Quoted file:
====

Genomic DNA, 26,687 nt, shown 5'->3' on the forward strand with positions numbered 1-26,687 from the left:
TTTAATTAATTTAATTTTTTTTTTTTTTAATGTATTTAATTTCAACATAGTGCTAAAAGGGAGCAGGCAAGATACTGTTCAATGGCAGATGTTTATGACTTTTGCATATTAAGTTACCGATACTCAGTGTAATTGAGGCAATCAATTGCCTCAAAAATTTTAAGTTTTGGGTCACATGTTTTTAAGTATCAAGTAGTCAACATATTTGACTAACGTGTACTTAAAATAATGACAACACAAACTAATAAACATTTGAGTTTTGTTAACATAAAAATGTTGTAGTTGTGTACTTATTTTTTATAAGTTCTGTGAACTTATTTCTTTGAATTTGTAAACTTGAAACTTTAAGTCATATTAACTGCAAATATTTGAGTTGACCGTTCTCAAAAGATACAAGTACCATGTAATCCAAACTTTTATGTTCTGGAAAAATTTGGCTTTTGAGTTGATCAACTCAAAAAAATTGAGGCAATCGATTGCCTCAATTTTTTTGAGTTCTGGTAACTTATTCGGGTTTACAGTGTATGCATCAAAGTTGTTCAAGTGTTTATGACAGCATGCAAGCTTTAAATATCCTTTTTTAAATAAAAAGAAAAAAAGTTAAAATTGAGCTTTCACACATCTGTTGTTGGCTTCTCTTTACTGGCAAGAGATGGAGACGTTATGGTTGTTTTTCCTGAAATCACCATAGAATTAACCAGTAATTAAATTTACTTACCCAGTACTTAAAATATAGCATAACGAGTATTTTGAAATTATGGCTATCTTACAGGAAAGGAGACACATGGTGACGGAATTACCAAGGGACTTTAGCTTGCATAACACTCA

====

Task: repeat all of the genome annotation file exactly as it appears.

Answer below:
Genomic DNA, 26,687 nt, shown 5'->3' on the forward strand with positions numbered 1-26,687 from the left:
TTTAATTAATTTAATTTTTTTTTTTTTTAATGTATTTAATTTCAACATAGTGCTAAAAGGGAGCAGGCAAGATACTGTTCAATGGCAGATGTTTATGACTTTTGCATATTAAGTTACCGATACTCAGTGTAATTGAGGCAATCAATTGCCTCAAAAATTTTAAGTTTTGGGTCACATGTTTTTAAGTATCAAGTAGTCAACATATTTGACTAACGTGTACTTAAAATAATGACAACACAAACTAATAAACATTTGAGTTTTGTTAACATAAAAATGTTGTAGTTGTGTACTTATTTTTTATAAGTTCTGTGAACTTATTTCTTTGAATTTGTAAACTTGAAACTTTAAGTCATATTAACTGCAAATATTTGAGTTGACCGTTCTCAAAAGATACAAGTACCATGTAATCCAAACTTTTATGTTCTGGAAAAATTTGGCTTTTGAGTTGATCAACTCAAAAAAATTGAGGCAATCGATTGCCTCAATTTTTTTGAGTTCTGGTAACTTATTCGGGTTTACAGTGTATGCATCAAAGTTGTTCAAGTGTTTATGACAGCATGCAAGCTTTAAATATCCTTTTTTAAATAAAAAGAAAAAAAGTTAAAATTGAGCTTTCACACATCTGTTGTTGGCTTCTCTTTACTGGCAAGAGATGGAGACGTTATGGTTGTTTTTCCTGAAATCACCATAGAATTAACCAGTAATTAAATTTACTTACCCAGTACTTAAAATATAGCATAACGAGTATTTTGAAATTATGGCTATCTTACAGGAAAGGAGACACATGGTGACGGAATTACCAAGGGACTTTAGCTTGCATAACACTCA